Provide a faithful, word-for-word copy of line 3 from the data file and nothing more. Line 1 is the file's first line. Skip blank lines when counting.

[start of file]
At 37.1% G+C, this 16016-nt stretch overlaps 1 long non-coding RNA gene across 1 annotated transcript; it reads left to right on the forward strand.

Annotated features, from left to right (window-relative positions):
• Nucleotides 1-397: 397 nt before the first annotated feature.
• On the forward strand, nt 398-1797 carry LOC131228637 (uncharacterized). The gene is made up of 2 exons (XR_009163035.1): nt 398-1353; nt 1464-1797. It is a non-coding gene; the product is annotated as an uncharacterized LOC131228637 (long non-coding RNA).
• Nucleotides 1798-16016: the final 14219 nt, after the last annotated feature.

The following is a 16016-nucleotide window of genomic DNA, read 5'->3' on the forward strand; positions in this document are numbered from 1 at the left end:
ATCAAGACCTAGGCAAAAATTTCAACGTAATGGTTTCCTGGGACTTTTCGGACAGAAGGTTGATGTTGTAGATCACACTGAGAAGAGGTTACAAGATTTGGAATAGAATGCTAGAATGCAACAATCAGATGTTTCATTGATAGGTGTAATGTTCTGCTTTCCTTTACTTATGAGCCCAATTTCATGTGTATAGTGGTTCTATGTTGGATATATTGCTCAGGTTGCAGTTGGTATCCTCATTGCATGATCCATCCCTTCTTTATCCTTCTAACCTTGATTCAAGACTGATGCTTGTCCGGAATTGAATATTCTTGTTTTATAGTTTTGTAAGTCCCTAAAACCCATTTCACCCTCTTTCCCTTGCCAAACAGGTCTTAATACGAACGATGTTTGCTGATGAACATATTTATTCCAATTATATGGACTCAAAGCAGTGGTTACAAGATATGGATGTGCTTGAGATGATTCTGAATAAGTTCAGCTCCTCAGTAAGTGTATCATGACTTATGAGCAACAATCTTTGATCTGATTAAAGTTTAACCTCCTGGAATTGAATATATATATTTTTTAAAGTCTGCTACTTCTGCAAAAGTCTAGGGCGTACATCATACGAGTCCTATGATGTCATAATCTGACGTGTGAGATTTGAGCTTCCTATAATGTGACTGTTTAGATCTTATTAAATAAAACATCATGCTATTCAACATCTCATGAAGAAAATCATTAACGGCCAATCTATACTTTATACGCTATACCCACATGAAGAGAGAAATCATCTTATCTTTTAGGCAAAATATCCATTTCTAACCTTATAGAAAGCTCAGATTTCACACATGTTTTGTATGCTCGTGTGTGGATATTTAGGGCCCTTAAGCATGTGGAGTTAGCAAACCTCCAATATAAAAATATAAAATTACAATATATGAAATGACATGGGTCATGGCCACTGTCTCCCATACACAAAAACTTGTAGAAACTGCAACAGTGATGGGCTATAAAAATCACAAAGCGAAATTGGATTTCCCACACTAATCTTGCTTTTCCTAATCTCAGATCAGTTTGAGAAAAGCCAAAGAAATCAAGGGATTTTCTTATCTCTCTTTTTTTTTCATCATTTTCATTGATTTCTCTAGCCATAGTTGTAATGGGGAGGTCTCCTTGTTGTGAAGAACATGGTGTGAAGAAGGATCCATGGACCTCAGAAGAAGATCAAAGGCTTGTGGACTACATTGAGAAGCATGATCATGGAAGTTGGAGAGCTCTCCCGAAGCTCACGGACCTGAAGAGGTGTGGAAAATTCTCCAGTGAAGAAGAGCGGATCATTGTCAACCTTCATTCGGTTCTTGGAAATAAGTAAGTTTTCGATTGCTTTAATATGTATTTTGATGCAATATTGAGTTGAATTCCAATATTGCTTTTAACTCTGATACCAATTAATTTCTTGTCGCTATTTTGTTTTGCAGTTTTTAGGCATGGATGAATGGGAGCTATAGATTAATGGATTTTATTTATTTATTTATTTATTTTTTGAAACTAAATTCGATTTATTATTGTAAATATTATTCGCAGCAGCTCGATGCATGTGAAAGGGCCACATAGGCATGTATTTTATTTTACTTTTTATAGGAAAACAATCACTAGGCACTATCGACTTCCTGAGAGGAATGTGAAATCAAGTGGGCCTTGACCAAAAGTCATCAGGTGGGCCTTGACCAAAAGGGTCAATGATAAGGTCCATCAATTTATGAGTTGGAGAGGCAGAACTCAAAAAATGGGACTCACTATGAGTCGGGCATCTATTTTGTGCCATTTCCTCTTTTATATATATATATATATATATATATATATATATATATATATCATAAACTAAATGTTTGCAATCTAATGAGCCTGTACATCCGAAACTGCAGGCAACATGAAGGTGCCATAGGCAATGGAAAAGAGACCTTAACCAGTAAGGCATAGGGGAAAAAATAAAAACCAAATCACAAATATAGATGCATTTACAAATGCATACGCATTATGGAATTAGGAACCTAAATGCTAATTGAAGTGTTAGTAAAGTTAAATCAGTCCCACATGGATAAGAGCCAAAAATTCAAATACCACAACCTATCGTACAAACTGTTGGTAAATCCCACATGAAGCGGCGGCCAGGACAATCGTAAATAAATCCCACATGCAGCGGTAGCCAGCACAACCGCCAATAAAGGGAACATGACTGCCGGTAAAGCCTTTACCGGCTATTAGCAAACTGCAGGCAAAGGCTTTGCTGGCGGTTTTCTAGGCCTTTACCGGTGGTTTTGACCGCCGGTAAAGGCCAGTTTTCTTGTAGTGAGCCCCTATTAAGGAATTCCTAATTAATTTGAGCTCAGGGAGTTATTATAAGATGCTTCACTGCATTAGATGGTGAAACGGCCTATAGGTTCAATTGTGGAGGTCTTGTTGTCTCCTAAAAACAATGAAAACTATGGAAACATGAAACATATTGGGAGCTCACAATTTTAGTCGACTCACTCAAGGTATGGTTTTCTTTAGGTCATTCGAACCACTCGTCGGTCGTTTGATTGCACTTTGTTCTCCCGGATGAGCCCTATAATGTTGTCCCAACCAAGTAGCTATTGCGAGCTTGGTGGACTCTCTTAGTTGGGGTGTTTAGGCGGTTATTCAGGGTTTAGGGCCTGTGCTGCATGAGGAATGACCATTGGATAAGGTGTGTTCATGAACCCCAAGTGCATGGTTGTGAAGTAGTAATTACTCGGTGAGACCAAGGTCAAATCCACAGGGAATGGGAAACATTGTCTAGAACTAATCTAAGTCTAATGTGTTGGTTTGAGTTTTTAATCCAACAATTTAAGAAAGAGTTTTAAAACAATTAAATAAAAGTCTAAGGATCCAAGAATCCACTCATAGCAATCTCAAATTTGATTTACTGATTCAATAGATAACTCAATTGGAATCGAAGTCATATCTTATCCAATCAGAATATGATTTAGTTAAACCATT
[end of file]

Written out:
• Nucleotides 1-397: 397 nt before the first annotated feature.